From synth-soaked scores to 90s hip hop heavyweights, these are the musical masterpieces behind this year’s movies
Sometimes, an on-screen snooze or a questionable plot can be totally elevated by a killer film soundtrack (The Guest, Somewhere, Lost Highway). There are also instances where a good film transforms into genius at the hands of its cleverly crafted score (Halloween, Drive, Trainspotting). Needless to say, soundtracks matter, and this year has been full to the brim with exceptional efforts. And while we’ve still got one month of the year left, we thought we’d bypass December’s inevitable Oscar hopefuls and seat-filling blockbusters to give you a definitive rundown of the film soundtracks that made this year sparkle.
IT FOLLOWS – DAVID ROBERT MITCHELL
Following in the synth-filled footsteps of John Carpenter’s cult classic Halloween, the soundtrack to STD zombie horror It Follows is full of ominous electronics and piano lines dripping in gothic dread. “I was definitely inspired by the general sound of horror from the 70s and 80s,” explained score composer, Disasterpeace. “We referenced music from the likes of John Carpenter, Penderecki and John Cage. I’ve also been a fan of (the band) Goblin for a while, so I think some of my ideas about what horror music is comes from those places.”
KILL YOUR FRIENDS – OWEN HARRIS
Is the soundtrack to Owen Harris’ murderous Britpop thriller the best of its kind since Trainspotting? Not quite – but it does capture the spirit of the era brilliantly. From The Prodigy’s controversial anthem “Smack My Bitch Up” to Oasis’ sludgy love letter “Cigarettes and Alcohol” and Blue Boy’s hypnotic, pill-popping club hit “Remember Me”, the soundtrack to Kill Your Friends lives and breathes the male-centric drugs-and-cash excess of the 90s, as well as its dull, throbbing hangover.
EDEN – MIA HANSEN-LOVE
Filmic love letters to dance music culture are not always executed well, as one look at cheesy EDM Hollywood flop We Are Your Friends will show you. But French drama Eden turned out to be a masterpiece, and this is in no small part due to its exceptional soundtrack, which includes original innovator Frankie Knuckles’ “The Whistle Song” to the bittersweet euphoria of Liquid’s “Sweet Harmony” and, of course, a whole lot of Daft Punk.
DOPE – RICK FAMUYIWA
The 90s hood film is in the midst of a rebirth this year, and Rick Famuyiwa’s LA-set Sundance hit Dope has stood right at the forefront. There are so many reasons this film rules, but its musical input is a main one. From the almost all-musician cast (A$AP Rocky, Zoe Kravitz AKA Lolawolf, Tyga, Casey Veggies, Kap-G) to the soundtrack oozing with 90s hip hop favourites (A Tribe Called Quest, Nas, Public Enemy), Dope is a music obsessive’s fantasy.
THE DIARY OF A TEENAGE GIRL – MARIELLE HELLER
Despite being a portrait of adolescence in all its sexed-up, flush-faced glory, Marielle Heller’s teen tale was slapped with an 18 rating, undercutting the younger audience who might need it most (not that anyone pays attention to ratings, but y’know). That aside, the San Francisco-set drama has an incredible soundtrack which is full to the brim with 70s icons, from the melancholic gothicism of Nico, the hypnotic riffs of Heart and the drifting, sun-splashed melodies of T-Rex.
PAPER TOWNS – JAKE SCHREIER
When coming-of-age indie Paper Towns was released earlier this year, it debuted to a lukewarm reception and intense scrutiny of its star Cara Delevingne, who was on the receiving end of accusations about how she landed the role, as well as the usual sexist line of questioning from reporters. What was less discussed was the film’s sparkling, uber-pop soundtrack. From the slick, synth-soaked sounds of Kindness and Twin Shadow to the jangling riffs of The War on Drugs and De Lux, the Paper Towns soundtrack is as fun and freeing as the plot itself.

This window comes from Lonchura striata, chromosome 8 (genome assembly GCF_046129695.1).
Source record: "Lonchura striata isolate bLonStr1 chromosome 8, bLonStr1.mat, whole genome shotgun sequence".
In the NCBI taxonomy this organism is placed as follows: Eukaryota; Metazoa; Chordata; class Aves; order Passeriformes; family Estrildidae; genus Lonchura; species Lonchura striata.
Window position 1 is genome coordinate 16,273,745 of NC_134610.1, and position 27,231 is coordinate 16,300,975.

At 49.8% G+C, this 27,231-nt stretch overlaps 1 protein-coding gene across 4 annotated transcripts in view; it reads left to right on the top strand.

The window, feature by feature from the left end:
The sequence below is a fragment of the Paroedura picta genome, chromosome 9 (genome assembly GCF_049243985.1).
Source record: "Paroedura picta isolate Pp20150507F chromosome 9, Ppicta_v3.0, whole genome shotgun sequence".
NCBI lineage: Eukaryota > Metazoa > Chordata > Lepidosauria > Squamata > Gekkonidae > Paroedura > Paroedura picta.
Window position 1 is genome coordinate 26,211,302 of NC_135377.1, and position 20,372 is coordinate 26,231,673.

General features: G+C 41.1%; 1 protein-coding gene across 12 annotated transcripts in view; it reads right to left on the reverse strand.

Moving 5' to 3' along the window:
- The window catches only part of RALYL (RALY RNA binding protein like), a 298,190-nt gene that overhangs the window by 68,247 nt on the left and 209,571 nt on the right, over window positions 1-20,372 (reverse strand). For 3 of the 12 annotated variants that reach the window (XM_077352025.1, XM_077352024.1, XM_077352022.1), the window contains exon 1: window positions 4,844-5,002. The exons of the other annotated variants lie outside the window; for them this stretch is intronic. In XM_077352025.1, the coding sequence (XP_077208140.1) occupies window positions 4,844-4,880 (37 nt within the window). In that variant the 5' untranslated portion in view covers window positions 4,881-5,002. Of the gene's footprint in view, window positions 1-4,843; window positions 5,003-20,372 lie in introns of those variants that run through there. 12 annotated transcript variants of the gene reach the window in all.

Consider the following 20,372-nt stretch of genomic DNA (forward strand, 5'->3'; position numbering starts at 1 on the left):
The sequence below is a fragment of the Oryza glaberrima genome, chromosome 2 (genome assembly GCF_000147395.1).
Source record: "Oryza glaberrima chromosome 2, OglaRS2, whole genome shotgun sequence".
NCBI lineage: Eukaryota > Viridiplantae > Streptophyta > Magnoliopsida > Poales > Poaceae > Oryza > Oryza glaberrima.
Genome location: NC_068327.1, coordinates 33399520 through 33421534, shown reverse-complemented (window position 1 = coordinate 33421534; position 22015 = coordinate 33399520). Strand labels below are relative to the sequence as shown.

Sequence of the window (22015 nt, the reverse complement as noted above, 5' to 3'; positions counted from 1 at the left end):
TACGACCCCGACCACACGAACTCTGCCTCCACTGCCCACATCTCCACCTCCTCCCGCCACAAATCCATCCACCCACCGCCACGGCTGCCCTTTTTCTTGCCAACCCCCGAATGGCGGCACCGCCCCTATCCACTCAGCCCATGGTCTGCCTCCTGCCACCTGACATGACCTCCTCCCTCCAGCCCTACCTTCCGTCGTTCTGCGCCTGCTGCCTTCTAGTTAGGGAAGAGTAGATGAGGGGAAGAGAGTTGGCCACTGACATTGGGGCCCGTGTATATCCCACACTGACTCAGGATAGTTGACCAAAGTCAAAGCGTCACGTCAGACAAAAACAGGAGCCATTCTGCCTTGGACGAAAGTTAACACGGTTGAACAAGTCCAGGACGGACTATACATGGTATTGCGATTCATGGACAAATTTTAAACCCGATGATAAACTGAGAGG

MONTAGE OF HECK – BRETT MORGAN
You can’t really go wrong with a soundtrack crammed with previously unheard Kurt Cobain solo material. Long-buried demo versions, lo-fi private recording gems and spoken word are injected into the cut-’n’-pasted Kurt Cobain biopic as seamlessly as the homemade collage-like film footage. In an interview with KCRW’s The Business, director Brett Morgen described the process of unearthing these recordings. “I went into the archives (and) – this could be too strong a word – I liberated a lot of material for the film. The primary motivation at that moment was for Frances (Bean Cobain).”
MOMMY – XAVIER DOLAN
From mall-rockers Simple Plan to Oasis’ overkilled track “Wonderwall” and Dido’s “White Flag” (yes, Dido), the soundtrack to Xavier Dolan’s Canadian masterpiece Mommy sounds like most self-respecting music lover’s worst nightmare. And that’s kind of the point. “Given the background and social strata that the characters come from, you can’t really imagine that they’ve gone shopping lately,” Dolan told Vulture. “We went for that very normcore, fashionless era in history, the early 2000s.” So essentially, the soundtrack is supposed to be basic, and we love it.
MAD MAX: FURY ROAD – GEORGE MILLER
George Miller’s sci-fi action epic Mad Max: Fury Road was one of the most visually stunning films to be blasted onto our screens this year, but it also had a razor-sharp, uber-suspenseful soundscape to match its stylish, dystopian aesthetic. Created entirely by multi-instrumentalist Junkie XL, the music hammers in at a feverish 100mph and keeps you clinging to the edge of your seat throughout.
STRAIGHT OUTTA COMPTON – F GARY GRAY
F Gary Gray’s American biopic film Straight Outta Compton plays out the rise and fall of Cali hip hop heavyweights N.W.A, so it makes sense that it would have a fire-filled soundtrack to match. Though it’s mostly made up mostly of N.W.A favourites, the film also features 90s classics from rap icon Dr Dre (“Nuthin’ But a ‘G’ Thang”) and solo material from original gangster Eazy-E and Ice Cube.